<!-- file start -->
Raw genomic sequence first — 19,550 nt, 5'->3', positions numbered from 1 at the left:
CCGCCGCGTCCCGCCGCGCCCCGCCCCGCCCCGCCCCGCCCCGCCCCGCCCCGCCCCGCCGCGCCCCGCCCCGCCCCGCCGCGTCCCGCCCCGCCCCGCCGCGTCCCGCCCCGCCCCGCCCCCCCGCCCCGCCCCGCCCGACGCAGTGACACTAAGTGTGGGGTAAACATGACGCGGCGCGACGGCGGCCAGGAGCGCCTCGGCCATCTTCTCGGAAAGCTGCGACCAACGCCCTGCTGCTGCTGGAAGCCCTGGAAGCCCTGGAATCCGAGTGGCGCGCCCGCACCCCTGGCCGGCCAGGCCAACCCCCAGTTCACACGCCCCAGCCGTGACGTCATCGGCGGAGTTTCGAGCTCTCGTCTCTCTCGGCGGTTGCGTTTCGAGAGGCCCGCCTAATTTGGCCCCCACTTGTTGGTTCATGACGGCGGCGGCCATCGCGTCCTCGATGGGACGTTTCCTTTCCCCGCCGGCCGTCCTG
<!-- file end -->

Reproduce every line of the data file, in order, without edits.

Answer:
Raw genomic sequence first — 19,550 nt, 5'->3', positions numbered from 1 at the left:
CCGCCGCGTCCCGCCGCGCCCCGCCCCGCCCCGCCCCGCCCCGCCCCGCCCCGCCCCGCCGCGCCCCGCCCCGCCCCGCCGCGTCCCGCCCCGCCCCGCCGCGTCCCGCCCCGCCCCGCCCCCCCGCCCCGCCCCGCCCGACGCAGTGACACTAAGTGTGGGGTAAACATGACGCGGCGCGACGGCGGCCAGGAGCGCCTCGGCCATCTTCTCGGAAAGCTGCGACCAACGCCCTGCTGCTGCTGGAAGCCCTGGAAGCCCTGGAATCCGAGTGGCGCGCCCGCACCCCTGGCCGGCCAGGCCAACCCCCAGTTCACACGCCCCAGCCGTGACGTCATCGGCGGAGTTTCGAGCTCTCGTCTCTCTCGGCGGTTGCGTTTCGAGAGGCCCGCCTAATTTGGCCCCCACTTGTTGGTTCATGACGGCGGCGGCCATCGCGTCCTCGATGGGACGTTTCCTTTCCCCGCCGGCCGTCCTG